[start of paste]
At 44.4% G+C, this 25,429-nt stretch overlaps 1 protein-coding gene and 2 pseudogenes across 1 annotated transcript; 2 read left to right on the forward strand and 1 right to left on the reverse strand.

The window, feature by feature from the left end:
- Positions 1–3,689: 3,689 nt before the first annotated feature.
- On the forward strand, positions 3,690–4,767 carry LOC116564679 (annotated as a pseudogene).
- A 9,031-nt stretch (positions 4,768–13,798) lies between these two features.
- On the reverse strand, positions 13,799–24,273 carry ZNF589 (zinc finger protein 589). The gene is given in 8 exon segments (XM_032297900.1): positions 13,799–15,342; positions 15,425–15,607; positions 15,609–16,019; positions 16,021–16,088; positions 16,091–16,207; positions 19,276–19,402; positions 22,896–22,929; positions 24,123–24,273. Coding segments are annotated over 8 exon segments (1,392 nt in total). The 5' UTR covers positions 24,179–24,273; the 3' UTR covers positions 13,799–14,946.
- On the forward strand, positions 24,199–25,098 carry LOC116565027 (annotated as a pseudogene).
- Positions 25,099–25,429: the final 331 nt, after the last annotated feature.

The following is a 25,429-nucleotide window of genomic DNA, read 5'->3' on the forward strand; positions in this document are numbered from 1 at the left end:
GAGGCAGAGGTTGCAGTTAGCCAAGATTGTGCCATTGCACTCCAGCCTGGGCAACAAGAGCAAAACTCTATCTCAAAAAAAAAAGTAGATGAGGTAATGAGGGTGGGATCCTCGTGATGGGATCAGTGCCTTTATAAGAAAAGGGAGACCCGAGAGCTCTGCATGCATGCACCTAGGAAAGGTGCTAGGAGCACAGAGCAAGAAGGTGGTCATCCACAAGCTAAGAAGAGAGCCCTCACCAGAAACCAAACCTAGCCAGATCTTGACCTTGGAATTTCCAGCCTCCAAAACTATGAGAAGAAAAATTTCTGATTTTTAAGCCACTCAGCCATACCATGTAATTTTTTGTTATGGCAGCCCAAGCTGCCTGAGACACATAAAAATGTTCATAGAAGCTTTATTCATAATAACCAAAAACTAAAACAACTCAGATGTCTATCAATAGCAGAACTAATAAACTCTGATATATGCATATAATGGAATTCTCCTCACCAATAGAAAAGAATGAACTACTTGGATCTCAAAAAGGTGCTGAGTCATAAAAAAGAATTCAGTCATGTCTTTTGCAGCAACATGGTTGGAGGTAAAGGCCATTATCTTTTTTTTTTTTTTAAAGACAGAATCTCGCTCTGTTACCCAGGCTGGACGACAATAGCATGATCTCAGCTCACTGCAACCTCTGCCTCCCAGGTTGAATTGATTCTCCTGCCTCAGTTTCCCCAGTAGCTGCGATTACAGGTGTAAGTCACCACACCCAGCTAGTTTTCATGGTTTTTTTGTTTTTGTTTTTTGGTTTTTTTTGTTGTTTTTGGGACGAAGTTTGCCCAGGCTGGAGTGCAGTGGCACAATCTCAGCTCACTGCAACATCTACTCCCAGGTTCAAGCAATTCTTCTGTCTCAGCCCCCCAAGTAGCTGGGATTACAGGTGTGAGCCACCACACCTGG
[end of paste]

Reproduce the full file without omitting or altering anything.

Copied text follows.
At 44.4% G+C, this 25,429-nt stretch overlaps 1 protein-coding gene and 2 pseudogenes across 1 annotated transcript; 2 read left to right on the forward strand and 1 right to left on the reverse strand.

The window, feature by feature from the left end:
- Positions 1–3,689: 3,689 nt before the first annotated feature.
- On the forward strand, positions 3,690–4,767 carry LOC116564679 (annotated as a pseudogene).
- A 9,031-nt stretch (positions 4,768–13,798) lies between these two features.
- On the reverse strand, positions 13,799–24,273 carry ZNF589 (zinc finger protein 589). The gene is given in 8 exon segments (XM_032297900.1): positions 13,799–15,342; positions 15,425–15,607; positions 15,609–16,019; positions 16,021–16,088; positions 16,091–16,207; positions 19,276–19,402; positions 22,896–22,929; positions 24,123–24,273. Coding segments are annotated over 8 exon segments (1,392 nt in total). The 5' UTR covers positions 24,179–24,273; the 3' UTR covers positions 13,799–14,946.
- On the forward strand, positions 24,199–25,098 carry LOC116565027 (annotated as a pseudogene).
- Positions 25,099–25,429: the final 331 nt, after the last annotated feature.

The following is a 25,429-nucleotide window of genomic DNA, read 5'->3' on the forward strand; positions in this document are numbered from 1 at the left end:
GAGGCAGAGGTTGCAGTTAGCCAAGATTGTGCCATTGCACTCCAGCCTGGGCAACAAGAGCAAAACTCTATCTCAAAAAAAAAAGTAGATGAGGTAATGAGGGTGGGATCCTCGTGATGGGATCAGTGCCTTTATAAGAAAAGGGAGACCCGAGAGCTCTGCATGCATGCACCTAGGAAAGGTGCTAGGAGCACAGAGCAAGAAGGTGGTCATCCACAAGCTAAGAAGAGAGCCCTCACCAGAAACCAAACCTAGCCAGATCTTGACCTTGGAATTTCCAGCCTCCAAAACTATGAGAAGAAAAATTTCTGATTTTTAAGCCACTCAGCCATACCATGTAATTTTTTGTTATGGCAGCCCAAGCTGCCTGAGACACATAAAAATGTTCATAGAAGCTTTATTCATAATAACCAAAAACTAAAACAACTCAGATGTCTATCAATAGCAGAACTAATAAACTCTGATATATGCATATAATGGAATTCTCCTCACCAATAGAAAAGAATGAACTACTTGGATCTCAAAAAGGTGCTGAGTCATAAAAAAGAATTCAGTCATGTCTTTTGCAGCAACATGGTTGGAGGTAAAGGCCATTATCTTTTTTTTTTTTTTAAAGACAGAATCTCGCTCTGTTACCCAGGCTGGACGACAATAGCATGATCTCAGCTCACTGCAACCTCTGCCTCCCAGGTTGAATTGATTCTCCTGCCTCAGTTTCCCCAGTAGCTGCGATTACAGGTGTAAGTCACCACACCCAGCTAGTTTTCATGGTTTTTTTGTTTTTGTTTTTTGGTTTTTTTTGTTGTTTTTGGGACGAAGTTTGCCCAGGCTGGAGTGCAGTGGCACAATCTCAGCTCACTGCAACATCTACTCCCAGGTTCAAGCAATTCTTCTGTCTCAGCCCCCCAAGTAGCTGGGATTACAGGTGTGAGCCACCACACCTGG